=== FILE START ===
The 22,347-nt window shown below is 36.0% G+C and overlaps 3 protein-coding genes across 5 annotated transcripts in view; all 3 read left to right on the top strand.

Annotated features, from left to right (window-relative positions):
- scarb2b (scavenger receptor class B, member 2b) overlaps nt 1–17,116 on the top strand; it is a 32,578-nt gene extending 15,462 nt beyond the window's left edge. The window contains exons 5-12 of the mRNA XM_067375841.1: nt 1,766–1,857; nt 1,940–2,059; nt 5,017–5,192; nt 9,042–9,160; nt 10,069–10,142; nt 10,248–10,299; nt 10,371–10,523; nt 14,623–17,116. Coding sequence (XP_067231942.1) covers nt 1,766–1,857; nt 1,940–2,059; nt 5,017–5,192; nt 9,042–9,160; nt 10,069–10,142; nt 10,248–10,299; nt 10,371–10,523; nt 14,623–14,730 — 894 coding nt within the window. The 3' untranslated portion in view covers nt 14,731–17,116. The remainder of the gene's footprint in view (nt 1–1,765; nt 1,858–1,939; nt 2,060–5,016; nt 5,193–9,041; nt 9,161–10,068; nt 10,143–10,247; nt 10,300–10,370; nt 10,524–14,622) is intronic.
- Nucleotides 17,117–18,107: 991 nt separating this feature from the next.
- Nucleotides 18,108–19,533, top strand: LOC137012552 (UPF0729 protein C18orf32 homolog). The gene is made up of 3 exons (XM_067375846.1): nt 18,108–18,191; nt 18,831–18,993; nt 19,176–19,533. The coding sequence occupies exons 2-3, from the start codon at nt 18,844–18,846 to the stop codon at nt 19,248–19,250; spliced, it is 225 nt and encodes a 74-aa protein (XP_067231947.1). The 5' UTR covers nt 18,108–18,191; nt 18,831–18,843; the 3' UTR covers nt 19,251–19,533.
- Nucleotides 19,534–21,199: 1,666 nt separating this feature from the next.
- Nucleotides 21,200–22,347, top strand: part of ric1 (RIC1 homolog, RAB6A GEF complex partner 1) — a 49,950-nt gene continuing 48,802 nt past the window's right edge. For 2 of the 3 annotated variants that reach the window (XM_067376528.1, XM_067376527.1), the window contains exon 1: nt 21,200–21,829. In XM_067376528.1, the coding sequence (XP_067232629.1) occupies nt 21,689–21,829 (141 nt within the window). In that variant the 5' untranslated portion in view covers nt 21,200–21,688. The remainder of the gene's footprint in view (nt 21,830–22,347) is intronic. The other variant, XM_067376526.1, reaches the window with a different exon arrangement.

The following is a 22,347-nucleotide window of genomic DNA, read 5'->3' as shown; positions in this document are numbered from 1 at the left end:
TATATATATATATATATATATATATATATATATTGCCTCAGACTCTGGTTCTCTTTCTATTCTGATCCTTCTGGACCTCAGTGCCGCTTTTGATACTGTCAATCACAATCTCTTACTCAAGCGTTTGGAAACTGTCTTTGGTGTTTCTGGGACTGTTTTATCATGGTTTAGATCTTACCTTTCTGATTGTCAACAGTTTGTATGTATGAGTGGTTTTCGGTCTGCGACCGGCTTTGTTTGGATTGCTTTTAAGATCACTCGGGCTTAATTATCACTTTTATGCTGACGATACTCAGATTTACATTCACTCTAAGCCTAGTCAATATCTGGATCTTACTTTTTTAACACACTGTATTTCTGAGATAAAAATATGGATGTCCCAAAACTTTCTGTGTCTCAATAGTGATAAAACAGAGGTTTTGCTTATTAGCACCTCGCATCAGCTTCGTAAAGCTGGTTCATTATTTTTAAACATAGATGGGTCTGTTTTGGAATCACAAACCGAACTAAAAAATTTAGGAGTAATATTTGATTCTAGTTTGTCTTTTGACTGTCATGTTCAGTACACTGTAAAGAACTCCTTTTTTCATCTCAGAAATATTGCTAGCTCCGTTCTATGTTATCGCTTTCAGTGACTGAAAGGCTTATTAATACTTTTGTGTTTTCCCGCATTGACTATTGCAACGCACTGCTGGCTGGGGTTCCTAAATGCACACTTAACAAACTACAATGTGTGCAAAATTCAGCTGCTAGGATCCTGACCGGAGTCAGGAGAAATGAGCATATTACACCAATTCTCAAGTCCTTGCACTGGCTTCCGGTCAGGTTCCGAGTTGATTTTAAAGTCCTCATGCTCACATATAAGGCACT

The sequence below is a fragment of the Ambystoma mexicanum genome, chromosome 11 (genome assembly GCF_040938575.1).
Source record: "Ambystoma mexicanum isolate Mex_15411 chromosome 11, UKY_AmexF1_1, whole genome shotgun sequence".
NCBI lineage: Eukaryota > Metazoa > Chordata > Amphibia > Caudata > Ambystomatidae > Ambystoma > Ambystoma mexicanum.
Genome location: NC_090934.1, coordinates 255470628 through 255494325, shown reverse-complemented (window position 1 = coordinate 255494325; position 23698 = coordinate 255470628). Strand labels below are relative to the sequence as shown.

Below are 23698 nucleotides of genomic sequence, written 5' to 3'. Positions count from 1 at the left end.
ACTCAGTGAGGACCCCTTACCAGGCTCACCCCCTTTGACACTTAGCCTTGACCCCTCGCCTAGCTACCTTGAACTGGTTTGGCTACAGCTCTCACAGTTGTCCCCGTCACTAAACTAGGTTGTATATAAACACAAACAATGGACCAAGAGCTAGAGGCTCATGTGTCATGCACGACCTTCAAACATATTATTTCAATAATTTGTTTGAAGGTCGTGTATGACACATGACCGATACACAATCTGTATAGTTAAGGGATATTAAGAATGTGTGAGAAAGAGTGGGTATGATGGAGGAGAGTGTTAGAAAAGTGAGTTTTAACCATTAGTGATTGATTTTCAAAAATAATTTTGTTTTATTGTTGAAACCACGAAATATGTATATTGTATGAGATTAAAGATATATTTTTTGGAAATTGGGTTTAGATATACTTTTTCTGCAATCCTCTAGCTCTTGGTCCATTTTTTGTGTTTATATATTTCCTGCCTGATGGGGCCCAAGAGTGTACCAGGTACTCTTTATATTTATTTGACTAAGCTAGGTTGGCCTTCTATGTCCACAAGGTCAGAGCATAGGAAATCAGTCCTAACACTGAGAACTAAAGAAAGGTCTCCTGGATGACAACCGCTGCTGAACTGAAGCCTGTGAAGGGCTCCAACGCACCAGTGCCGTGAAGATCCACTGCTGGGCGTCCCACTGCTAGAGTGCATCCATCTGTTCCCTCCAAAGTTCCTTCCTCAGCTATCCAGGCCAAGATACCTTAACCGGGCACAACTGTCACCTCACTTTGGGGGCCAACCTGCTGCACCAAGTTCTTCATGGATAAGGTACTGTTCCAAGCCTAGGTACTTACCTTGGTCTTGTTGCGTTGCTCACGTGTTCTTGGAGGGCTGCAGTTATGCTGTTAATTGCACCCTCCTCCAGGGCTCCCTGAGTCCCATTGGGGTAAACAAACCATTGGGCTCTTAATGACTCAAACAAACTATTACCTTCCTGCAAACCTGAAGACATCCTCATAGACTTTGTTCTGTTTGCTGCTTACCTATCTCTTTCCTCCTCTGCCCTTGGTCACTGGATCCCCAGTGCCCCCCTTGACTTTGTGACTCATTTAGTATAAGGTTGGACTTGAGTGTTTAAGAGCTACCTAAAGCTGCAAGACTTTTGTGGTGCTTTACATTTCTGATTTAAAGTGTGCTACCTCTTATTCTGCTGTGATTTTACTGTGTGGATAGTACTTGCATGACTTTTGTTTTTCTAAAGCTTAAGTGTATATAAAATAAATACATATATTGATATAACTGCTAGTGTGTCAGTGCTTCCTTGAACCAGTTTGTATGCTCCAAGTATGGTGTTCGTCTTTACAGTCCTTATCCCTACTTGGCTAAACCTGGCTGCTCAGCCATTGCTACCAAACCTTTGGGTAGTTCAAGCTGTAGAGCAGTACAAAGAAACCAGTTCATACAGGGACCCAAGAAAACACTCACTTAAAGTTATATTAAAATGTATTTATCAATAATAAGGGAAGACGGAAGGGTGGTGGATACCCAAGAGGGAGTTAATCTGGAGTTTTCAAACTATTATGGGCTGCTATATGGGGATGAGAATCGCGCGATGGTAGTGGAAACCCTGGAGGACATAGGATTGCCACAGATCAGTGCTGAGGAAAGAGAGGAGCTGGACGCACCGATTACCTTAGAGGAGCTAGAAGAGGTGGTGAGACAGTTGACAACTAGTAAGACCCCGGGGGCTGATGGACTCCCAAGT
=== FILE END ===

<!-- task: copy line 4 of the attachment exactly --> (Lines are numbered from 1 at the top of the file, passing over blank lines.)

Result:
- Nucleotides 17,117–18,107: 991 nt separating this feature from the next.